Two master filmmakers make a rare misstep on day 7 of Cannes

A.V. Club Most Read

Two master filmmakers make a rare misstep on day 7 of Cannes

Adèle Haenel in The Unknown Girl
Adèle Haenel in The Unknown Girl

Here’s a sentence I’ve never written from Cannes before: The new Dardenne brothers’ movie was kind of a letdown. Bear in mind, that’s mostly due to the ridiculously high bar set by the Belgian duo during the past 20 years—what qualifies as lesser work from them might easily represent another filmmaker’s crowning achievement. (It’s also worth noting that my least favorite of their films from that period, Rosetta, won the Palme D’Or here in 1999 and is widely considered one of their best.) But The Unknown Girl (Grade: B-) finds the Dardennes placing one of their customary moral tales within the labyrinthine structure of a murder mystery, and that proves to be a somewhat clumsy fit.

The inciting incident happens almost immediately, when a young doctor, Jenny Davin (Adèle Haenel), who practices in a building opposite a busy expressway parallel to the Meuse River in Seraing, Belgium (the Dardennes’ usual stomping ground), refuses to let her intern (Olivier Bonnaud) answer an after-hours buzz at the door. The next day, police detectives show up to question Jenny about a woman found dead by the riverside; video surveillance footage shows the dead woman frantically pressing Jenny’s buzzer, right at the time she deliberately ignored it. Although she’s absolved of all responsibility by the police and everyone else (and it’s not clear whether the woman was murdered or simply fell and fatally hit her head), Jenny becomes obsessed with putting a name to this unidentified woman, so that her family can be notified. She shows a photo, taken from the clearest surveillance image, to all of her patients, eventually uncovering a clue—thanks to her medical knowledge, aptly—that leads her to undertake a full-fledged investigation. There are blind alleys, sinister threats, seemingly irrelevant characters later revealed to be crucial witnesses—all the hallmarks of the genre, though The Unknown Girl actually boasts fewer suspenseful moments than do some of the Dardennes’ previous, less plotty films (particularly The Son and L’Enfant).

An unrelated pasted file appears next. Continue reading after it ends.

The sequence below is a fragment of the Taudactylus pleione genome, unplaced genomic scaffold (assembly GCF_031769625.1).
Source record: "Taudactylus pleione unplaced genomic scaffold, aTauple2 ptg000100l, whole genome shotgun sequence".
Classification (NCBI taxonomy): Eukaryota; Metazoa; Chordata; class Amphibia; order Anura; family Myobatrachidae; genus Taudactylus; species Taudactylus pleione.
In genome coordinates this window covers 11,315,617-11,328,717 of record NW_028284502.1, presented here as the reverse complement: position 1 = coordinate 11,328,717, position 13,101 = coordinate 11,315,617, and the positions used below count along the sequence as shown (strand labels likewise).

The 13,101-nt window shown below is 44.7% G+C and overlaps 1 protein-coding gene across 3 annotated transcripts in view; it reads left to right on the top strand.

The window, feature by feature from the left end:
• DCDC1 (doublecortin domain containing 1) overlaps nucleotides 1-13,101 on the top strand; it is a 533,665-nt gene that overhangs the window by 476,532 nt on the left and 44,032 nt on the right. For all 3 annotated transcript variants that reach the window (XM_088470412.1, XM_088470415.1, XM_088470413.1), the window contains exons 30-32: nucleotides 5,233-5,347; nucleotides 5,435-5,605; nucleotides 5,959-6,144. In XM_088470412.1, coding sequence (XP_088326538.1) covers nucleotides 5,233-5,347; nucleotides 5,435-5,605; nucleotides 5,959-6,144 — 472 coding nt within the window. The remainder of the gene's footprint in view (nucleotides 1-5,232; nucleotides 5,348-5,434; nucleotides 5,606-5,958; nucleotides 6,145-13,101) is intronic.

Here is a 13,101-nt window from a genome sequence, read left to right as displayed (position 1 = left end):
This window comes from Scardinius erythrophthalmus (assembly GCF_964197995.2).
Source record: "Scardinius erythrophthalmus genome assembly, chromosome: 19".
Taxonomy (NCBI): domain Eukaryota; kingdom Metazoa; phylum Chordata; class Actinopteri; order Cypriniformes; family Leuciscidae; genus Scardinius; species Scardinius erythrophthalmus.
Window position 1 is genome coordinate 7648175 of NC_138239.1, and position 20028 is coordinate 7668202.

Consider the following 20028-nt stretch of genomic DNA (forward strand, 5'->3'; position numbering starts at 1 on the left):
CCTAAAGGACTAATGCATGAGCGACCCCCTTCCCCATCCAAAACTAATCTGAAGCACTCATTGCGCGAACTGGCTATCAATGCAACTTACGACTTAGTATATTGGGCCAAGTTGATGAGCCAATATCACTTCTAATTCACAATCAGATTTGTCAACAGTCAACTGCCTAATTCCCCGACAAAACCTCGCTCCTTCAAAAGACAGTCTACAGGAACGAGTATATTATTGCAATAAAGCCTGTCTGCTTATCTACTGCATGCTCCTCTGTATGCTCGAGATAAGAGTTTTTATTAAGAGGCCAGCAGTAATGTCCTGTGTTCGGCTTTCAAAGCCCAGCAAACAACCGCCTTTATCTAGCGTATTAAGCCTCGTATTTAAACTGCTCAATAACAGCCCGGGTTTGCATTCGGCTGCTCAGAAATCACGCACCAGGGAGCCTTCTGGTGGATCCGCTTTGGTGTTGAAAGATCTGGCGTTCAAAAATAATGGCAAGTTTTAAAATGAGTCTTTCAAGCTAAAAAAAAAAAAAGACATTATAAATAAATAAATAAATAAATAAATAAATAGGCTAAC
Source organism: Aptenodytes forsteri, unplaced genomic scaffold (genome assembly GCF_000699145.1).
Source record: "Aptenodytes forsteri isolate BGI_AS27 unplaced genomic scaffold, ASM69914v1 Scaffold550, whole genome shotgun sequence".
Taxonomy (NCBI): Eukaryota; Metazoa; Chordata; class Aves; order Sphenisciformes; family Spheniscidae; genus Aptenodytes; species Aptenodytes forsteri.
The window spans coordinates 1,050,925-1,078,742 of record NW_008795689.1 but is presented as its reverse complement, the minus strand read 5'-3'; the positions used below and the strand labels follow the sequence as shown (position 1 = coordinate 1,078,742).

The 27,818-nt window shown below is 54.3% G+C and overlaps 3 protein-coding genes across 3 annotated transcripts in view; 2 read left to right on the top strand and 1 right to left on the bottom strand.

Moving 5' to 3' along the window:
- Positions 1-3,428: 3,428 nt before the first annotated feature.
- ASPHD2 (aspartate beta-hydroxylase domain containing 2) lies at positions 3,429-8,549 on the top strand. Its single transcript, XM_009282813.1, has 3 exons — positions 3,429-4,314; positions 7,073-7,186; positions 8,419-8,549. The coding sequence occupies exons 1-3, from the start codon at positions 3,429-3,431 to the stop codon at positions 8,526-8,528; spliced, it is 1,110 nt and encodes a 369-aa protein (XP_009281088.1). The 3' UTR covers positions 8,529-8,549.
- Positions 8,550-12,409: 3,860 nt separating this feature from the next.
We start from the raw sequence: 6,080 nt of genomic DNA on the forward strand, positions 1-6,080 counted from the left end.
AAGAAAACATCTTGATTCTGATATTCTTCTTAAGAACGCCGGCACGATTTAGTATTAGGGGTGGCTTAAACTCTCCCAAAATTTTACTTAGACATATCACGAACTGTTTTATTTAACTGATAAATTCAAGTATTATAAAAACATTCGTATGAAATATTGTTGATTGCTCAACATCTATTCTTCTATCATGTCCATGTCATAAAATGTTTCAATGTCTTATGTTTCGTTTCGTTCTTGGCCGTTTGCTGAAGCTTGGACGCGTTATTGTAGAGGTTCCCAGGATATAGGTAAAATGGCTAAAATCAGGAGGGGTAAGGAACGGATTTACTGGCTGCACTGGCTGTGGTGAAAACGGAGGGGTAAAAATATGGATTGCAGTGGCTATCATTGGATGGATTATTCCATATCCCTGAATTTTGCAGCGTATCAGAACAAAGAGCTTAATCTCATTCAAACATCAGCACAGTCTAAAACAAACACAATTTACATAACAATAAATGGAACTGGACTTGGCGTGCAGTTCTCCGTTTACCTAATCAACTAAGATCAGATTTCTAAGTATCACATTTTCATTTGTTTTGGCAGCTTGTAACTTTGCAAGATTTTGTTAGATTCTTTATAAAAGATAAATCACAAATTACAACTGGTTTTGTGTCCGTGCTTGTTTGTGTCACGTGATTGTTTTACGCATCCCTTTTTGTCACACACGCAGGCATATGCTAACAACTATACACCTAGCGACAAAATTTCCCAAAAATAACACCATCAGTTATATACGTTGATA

As a murder mystery, the film will only work for viewers unfamiliar with the Dardennes’ oeuvre, in large part because of an ill-advised casting decision. (Even saying that much probably constitutes a spoiler for some people.) Narrative concerns are decidedly secondary, though, to Jenny’s internal journey of self-discovery, which is unusually schematic for these filmmakers, to the point of being downright blunt. Just before the fateful unanswered buzz, Jenny rushes to help a small child in her waiting room who’s having a seizure; her intern freezes when she asks for his help, and quits medicine later that day, after Jenny calmly, dispassionately lectures him about the danger of becoming emotionally involved with patients. There are multiple references to Jenny also having yelled at the intern for freezing—she apologizes for it; he insists that her outburst didn’t influence his decision not to be a doctor—but the Dardennes skip past this seemingly crucial moment, almost certainly because they realized that showing it would make the contours of their design too obvious. It’s still pretty obvious, though, as Jenny’s personal involvement with the dead woman enriches the lives of just about everyone she encounters, making her both a better doctor and person. An admirably humanistic outlook, to be sure, but the Dardennes usually demonstrate a lighter touch with their grace.